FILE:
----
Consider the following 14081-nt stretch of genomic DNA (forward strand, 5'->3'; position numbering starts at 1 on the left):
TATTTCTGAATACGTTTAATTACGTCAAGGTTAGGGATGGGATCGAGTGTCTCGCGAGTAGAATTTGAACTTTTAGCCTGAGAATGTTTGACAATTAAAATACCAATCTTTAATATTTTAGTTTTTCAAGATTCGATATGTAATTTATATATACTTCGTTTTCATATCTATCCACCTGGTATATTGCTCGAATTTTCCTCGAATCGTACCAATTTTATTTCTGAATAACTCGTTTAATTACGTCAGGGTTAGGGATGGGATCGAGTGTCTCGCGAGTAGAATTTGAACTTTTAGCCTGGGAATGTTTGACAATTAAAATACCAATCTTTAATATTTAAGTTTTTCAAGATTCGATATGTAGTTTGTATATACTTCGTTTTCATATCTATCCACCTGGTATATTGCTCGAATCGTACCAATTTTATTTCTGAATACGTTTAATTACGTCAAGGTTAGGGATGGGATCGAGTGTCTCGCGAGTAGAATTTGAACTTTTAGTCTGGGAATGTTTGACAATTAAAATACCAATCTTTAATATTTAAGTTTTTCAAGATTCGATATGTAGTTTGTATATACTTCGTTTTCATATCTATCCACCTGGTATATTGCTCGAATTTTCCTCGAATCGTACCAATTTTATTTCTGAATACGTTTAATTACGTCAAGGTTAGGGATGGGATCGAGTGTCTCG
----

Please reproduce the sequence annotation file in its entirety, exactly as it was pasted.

Consider the following 14081-nt stretch of genomic DNA (forward strand, 5'->3'; position numbering starts at 1 on the left):
TATTTCTGAATACGTTTAATTACGTCAAGGTTAGGGATGGGATCGAGTGTCTCGCGAGTAGAATTTGAACTTTTAGCCTGAGAATGTTTGACAATTAAAATACCAATCTTTAATATTTTAGTTTTTCAAGATTCGATATGTAATTTATATATACTTCGTTTTCATATCTATCCACCTGGTATATTGCTCGAATTTTCCTCGAATCGTACCAATTTTATTTCTGAATAACTCGTTTAATTACGTCAGGGTTAGGGATGGGATCGAGTGTCTCGCGAGTAGAATTTGAACTTTTAGCCTGGGAATGTTTGACAATTAAAATACCAATCTTTAATATTTAAGTTTTTCAAGATTCGATATGTAGTTTGTATATACTTCGTTTTCATATCTATCCACCTGGTATATTGCTCGAATCGTACCAATTTTATTTCTGAATACGTTTAATTACGTCAAGGTTAGGGATGGGATCGAGTGTCTCGCGAGTAGAATTTGAACTTTTAGTCTGGGAATGTTTGACAATTAAAATACCAATCTTTAATATTTAAGTTTTTCAAGATTCGATATGTAGTTTGTATATACTTCGTTTTCATATCTATCCACCTGGTATATTGCTCGAATTTTCCTCGAATCGTACCAATTTTATTTCTGAATACGTTTAATTACGTCAAGGTTAGGGATGGGATCGAGTGTCTCG